Every now and then, you get that one band that makes you question every recent addition you’ve made to your music library. In a world that stresses so much on mainstream pop, it’s easy to overlook the musicians who aren’t airing on MTV’s top hits every two minutes or so. Truthfully, music is a learning experience; and each genre should be appreciated in its own right.
However, I would say that metal deserves some serious appraisal, because it’s essentially music in its purest form—no Auto-Tune needed (looking at you, Kanye West). That said, I have to give the Jersey-based musical men of Symphony X their own merit for being everything a person could wish for in a heavy metal band. With their key elements being immense talent, raw intensity, and evident passion, their recent 11-track album, Underworld, certainly did not disappoint.
Each track plays at a different pace, yet when you listen to all of them in one sitting, they flow together like a grim storybook. With the strength of their ethereal, poetic lyrics, you’d think the entire album was composed by Edgar Allen Poe himself—quoth the second track on the album, “Nevermore.” Gothic, somber verses clearly deriving from corresponding emotions run beautifully alongside the harsh, distorted calamity of the fast-paced drums, guitar, and even the occasional keyboard riff.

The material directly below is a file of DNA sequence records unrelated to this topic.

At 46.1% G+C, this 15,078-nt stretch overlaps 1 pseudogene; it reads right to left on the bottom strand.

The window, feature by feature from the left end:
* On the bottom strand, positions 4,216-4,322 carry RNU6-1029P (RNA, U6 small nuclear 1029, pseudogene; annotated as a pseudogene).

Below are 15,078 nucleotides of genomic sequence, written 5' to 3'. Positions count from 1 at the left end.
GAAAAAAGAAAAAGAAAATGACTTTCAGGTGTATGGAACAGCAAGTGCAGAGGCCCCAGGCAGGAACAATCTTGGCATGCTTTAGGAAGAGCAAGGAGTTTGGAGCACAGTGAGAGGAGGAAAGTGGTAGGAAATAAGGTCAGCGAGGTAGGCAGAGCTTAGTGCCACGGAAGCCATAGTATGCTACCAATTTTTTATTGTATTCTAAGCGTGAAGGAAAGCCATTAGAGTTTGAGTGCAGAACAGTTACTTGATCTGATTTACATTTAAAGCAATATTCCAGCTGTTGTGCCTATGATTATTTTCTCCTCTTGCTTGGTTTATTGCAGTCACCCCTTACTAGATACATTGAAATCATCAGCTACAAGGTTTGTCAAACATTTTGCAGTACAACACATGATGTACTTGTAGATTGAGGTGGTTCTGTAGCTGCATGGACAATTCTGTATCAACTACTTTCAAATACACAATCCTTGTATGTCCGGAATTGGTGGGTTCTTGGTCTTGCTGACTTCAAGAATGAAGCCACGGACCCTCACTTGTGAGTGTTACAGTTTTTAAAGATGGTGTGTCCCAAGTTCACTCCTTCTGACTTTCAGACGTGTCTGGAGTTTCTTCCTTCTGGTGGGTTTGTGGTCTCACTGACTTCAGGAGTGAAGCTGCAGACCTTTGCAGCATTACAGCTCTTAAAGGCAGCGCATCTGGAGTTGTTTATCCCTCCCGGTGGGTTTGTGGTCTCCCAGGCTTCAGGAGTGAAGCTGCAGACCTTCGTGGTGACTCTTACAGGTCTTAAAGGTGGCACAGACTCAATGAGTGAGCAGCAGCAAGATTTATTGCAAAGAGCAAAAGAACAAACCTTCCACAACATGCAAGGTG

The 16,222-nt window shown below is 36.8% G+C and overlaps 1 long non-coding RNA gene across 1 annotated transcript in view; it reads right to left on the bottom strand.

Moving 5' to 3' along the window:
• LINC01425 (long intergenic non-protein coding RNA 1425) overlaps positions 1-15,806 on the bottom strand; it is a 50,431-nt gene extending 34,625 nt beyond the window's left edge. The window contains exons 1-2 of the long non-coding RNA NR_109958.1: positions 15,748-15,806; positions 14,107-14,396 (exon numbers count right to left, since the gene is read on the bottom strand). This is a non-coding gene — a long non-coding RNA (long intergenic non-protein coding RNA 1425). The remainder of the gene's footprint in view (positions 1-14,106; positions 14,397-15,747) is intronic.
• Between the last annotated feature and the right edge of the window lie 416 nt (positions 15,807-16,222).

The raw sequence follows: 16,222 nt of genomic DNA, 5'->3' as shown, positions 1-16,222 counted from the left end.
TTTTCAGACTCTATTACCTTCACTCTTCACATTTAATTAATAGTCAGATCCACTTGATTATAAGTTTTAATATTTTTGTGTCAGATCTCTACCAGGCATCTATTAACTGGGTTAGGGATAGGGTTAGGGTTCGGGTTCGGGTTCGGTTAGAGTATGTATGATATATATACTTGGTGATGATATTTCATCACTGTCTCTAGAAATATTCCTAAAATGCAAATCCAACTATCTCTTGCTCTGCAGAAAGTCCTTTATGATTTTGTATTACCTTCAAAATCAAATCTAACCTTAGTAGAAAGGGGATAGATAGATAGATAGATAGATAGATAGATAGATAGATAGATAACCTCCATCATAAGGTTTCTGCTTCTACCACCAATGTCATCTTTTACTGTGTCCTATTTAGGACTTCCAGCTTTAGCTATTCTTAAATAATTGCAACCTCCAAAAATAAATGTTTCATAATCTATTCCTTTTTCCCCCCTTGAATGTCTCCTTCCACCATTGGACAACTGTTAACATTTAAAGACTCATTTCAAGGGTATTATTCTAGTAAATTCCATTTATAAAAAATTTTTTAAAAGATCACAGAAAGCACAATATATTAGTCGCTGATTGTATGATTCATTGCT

Nonetheless, the musicians of Symphony X don’t even need words in their songs in order to leave their mark on the hearts of local metalheads, for the instrumentals alone are more than enough. Overall, I’d say that Symphony X bears a convincing resemblance to the Trans-Siberian Orchestra, but with a darker, more aggressive vocal and instrumental approach.
The first track on the album, “Overture,” is a wordless piece, with a sound you don’t really hear on many other progressive metal albums these days. What starts out as an anomalous Gregorian chant becomes a distorted provocation of intense, heart-gripping instrumentals. If Hades had his own theme song, I’m pretty sure that this is what it would sound like. With that, I’d also throw “Run With The Devil” into the mix, especially since the entire song is ominously devoted to dancing with death. All of the other tracks elicit a similar threatening, yet prolific notion, like, “In My Darkest Hour,” “To Hell And Back,” “Kiss Of Fire,” and, unsurprisingly, “Underworld.”
With Underworld being Symphony X’s ninth studio album, they have once again reestablished the importance of basic musical elements. Although they’ve pretty much maintained their individuality as dedicated metal musicians, they have also ignited a newfound appreciation for the genre itself.